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Tuesday, 14 August, 2001, 12:52 GMT 13:52 UK
Musharraf's 'roadmap to democracy'
President Pervez Musharraf
Many believe Musharraf wants to remain a central figure
By Susannah Price in Islamabad

General Pervez Musharraf's roadmap for a return to democracy is far more specific than had been predicted.

He has decided to hold the polls at the last possible moment.

General Musharraf's emphasis in his independence day speeches has been on grass-roots democracy.

In May last year the Supreme court ruled that while General Musharraf was justified in taking over power, the military should hand back to civilian rule within three years of the coup.

The deadline is 12 October 2002, the day after General Musharraf plans to finish the election process.

Many questions regarding the election process remain unanswered, and it is not clear whether political parties will be allowed to compete or not.

They were not allowed to take part in the local election process which has just finished - but it was widely known that those who ended up in powerful positions heading the district councils belong to political parties or families.

Conditional welcome

Raja Zafarul Haq of the Pakistan Moslem League welcomed the plan, but said political parties had to be allowed to be part of the process.

Benazir Bhutto, former prime minister of Pakistan
Benazir Bhutto: Persona non grata
General Musharraf has made it clear he does not want to see either of the former prime ministers Benazir Bhutto or Nawaz Sharif return to the country.

He has said that if Ms Bhutto, currently living abroad, came back she would face immediate arrest. Mr Sharif, who was imprisoned after the coup, is now in exile in Saudi Arabia.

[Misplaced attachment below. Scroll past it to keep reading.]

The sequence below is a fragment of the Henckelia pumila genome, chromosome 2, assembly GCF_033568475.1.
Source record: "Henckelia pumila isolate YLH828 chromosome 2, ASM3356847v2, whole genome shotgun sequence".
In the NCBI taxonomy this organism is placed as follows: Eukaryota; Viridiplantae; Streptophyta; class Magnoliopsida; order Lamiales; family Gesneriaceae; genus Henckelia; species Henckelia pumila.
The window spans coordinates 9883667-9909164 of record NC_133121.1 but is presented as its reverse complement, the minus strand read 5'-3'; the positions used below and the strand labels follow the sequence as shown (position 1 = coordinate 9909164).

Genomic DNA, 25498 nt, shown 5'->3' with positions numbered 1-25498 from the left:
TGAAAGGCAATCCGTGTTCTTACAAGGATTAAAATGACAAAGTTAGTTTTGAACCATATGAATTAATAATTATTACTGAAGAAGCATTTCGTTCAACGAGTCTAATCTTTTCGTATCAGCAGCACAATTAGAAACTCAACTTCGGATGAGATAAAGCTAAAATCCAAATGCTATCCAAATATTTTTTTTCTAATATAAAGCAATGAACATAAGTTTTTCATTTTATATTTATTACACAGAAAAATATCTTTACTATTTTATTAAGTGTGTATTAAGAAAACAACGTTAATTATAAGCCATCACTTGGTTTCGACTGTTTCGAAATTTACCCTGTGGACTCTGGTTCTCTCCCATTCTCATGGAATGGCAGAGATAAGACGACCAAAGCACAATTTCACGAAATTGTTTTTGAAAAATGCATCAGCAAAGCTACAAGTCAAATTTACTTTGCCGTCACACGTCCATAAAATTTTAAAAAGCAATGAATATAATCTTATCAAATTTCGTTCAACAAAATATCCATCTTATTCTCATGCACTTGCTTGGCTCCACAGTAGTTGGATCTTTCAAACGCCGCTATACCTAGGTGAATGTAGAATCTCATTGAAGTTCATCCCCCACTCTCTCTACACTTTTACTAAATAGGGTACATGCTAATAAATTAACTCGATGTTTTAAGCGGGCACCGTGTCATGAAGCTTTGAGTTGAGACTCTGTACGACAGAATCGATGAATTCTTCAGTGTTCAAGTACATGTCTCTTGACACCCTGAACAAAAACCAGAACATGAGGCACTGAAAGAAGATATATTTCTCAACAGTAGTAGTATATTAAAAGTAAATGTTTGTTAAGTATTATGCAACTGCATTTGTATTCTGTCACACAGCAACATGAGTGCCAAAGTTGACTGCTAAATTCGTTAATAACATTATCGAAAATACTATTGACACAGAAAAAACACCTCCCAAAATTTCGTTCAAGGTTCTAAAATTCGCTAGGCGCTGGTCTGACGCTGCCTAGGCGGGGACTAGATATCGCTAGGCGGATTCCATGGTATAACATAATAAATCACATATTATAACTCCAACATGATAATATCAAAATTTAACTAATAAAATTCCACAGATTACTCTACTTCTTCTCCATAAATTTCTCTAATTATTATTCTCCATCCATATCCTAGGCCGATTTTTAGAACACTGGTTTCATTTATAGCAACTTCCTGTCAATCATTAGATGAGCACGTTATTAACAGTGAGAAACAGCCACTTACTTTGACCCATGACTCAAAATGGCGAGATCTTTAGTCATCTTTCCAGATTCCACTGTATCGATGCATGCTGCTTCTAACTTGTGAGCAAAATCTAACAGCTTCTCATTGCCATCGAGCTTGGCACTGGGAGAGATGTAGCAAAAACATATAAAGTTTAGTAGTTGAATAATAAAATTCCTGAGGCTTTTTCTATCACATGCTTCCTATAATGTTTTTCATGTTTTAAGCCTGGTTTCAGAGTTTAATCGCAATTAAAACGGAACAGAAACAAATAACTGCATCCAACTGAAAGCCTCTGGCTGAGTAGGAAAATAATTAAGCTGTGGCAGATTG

But if either of their parties won the election, they might want to return.

Musharraf's role unclear

General Musharraf did not discuss his own role during the two long speeches he made.

General Musharraf at Pakistan's Independence Day ceremony
President Musharraf: Questions remain over his future role
He took the title of president in June at the same time as he dissolved the national and provincial assemblies.

However, he has given no indication that he intends to give up the post, which is mainly ceremonial, either before or after the elections.

Some analysts believe he may try to amend the constitution to give himself greater powers. The roadmap outlined today allows time for such amendments.

Critics say this could also allow for a role for the army and would mean only a limited democracy.

The deputy secretary-general of Benazir Bhutto's Pakistan People's Party, Raza Rabbani, said that bringing in a quasi-presidential form of government would be tantamount to changing the basic structure of the constitution.

'Grass-roots democracy'

General Musharraf's emphasis in his independence day speeches has been on grass-roots democracy.

During his address to the newly elected councillors, he talked about taking government to the people. The local elections were phase one of his plan to do this.

Pakistan has been ruled by the military for half of the 54 years it has been in existence. None of the previous three military rulers handed power back to the people despite their promises.

The international community will now be watching closely to see if General Musharraf will be the first.

See also:

14 Aug 01 | South Asia
Pakistan's return to democracy set out
17 Mar 01 | South Asia
Pakistan may lift opposition media ban
12 Oct 00 | South Asia
Pakistan: Still out in the cold?
23 Mar 00 | South Asia
Pakistan sets election timetable
23 Mar 00 | South Asia
Profile: General Pervez Musharraf
21 Mar 01 | South Asia
Analysis: Democracy or lip-service?
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